When you are looking to save money, one term that is popular on blogs and forums is “no spend days”, or a NSD. It might surprise you to find that no spend days aren't something I aspire to, and here's why.
The idea of a no spend day is simple – you just don't spend any money that day! At the beginning of a week or a new month, you might set yourself a challenge to have a set number of no spend days – for example, Nicola from The Frugal Cottage aimed to have 18 NSDs in April. The idea behind having no spend days is that you save money – instead of going out and buying something, you make do with what you have. You might also consider whether December can be a No Spend Month and these 5 ways to save money.
No spend days just do not work for me, and here's why:
Tell me I can't do something and I'll fixate on it
When you start a new diet, do you end up thinking about all the food you can't have, over and over again? Perhaps you even give in to temptation! Someone I follow on Instagram started a diet and honestly documented her food for that day. Breakfast, lunch and dinner were all super healthy meals, and then around 6pm came the photograph of fish and chips. Not only had they given in, they had eaten a whole extra meal! I am like that with no spend days (and first days of the diet!) – if I tell myself I can't do something, or that I am restricting something, it will be all I can think about. I find it incredibly distracting and I usually give in and go and buy something just to stop being distracted by it.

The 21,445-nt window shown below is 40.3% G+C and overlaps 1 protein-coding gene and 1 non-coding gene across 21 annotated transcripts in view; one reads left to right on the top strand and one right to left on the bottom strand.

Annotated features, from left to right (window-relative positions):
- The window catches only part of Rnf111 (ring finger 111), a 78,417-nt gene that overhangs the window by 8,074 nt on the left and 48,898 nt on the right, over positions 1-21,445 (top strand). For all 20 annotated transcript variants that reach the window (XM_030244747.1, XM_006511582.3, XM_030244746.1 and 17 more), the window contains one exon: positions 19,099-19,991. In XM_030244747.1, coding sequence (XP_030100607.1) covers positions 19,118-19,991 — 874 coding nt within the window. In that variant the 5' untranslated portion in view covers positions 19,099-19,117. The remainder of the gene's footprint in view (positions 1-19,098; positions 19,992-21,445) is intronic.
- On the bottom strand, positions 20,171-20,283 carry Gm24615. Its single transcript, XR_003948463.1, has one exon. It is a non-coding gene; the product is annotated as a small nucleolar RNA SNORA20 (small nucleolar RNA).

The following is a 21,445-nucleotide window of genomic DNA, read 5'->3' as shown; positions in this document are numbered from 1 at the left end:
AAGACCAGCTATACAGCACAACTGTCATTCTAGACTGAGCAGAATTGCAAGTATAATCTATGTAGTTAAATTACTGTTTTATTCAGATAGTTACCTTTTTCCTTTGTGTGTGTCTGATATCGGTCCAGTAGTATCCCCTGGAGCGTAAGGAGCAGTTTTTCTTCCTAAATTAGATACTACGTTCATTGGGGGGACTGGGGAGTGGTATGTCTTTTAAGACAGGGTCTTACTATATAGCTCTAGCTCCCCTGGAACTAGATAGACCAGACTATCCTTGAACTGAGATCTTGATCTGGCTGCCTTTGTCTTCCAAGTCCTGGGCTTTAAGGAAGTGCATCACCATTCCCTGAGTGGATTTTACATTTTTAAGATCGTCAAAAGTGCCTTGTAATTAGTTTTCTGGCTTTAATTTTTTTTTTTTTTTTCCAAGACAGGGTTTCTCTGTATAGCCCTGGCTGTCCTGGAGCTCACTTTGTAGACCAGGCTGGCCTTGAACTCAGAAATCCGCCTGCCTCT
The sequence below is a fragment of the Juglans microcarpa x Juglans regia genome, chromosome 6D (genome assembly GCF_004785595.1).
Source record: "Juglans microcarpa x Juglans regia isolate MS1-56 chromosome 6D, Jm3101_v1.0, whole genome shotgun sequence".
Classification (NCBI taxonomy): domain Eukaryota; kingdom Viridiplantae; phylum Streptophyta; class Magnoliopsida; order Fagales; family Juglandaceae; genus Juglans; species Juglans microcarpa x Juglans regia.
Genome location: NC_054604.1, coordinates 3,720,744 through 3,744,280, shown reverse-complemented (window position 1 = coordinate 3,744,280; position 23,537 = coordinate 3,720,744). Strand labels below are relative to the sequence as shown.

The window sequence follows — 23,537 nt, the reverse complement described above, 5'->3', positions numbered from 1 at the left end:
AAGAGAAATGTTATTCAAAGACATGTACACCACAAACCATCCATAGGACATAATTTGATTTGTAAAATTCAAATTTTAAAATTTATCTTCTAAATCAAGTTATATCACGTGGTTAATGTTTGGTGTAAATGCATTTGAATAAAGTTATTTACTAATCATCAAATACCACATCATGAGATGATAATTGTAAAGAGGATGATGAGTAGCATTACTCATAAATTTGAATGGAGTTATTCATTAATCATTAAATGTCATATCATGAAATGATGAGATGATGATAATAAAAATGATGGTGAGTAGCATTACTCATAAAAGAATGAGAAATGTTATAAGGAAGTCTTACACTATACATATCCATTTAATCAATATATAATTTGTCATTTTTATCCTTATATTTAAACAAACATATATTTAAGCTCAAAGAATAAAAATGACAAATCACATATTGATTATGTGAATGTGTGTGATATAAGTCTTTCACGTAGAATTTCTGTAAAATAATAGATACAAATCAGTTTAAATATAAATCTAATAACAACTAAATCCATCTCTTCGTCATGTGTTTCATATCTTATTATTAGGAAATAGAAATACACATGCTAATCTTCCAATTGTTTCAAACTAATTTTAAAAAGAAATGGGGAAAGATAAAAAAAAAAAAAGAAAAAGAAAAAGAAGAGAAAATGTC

I can't make use of great savings
This might seem like a pathetic excuse, but if I am planning on having a no spend day and there's a really great deal to be had, perhaps at a supermarket reduced shelf, I could save myself more money in the long run by making that great saving than by trying to have a no spend day. You have to be careful though, because this could easily be an excuse to buy more stuff and spend more money because it is a bargain. I try to only buy items that we have space to store, that I have a clear purpose for and that we can afford.
I overcompensate the day before
The day before I decide to have a no spend day, I find myself overcompensating by thinking of anything and everything I could possibly want to buy the next day – from bread to new clothes…and I panic buy them the day before! You would think I would be more disciplined by now, but I am not. Telling myself that I am having a no spend day just doesn't work for me.
This isn't to say that I don't have no spend days – I probably have between 15 – 20 no spend days every month, but I don't set them as a goal because I would only be setting myself up to fail and actually spending more money in the long run.
What about you? Do you set yourself no spend day goals?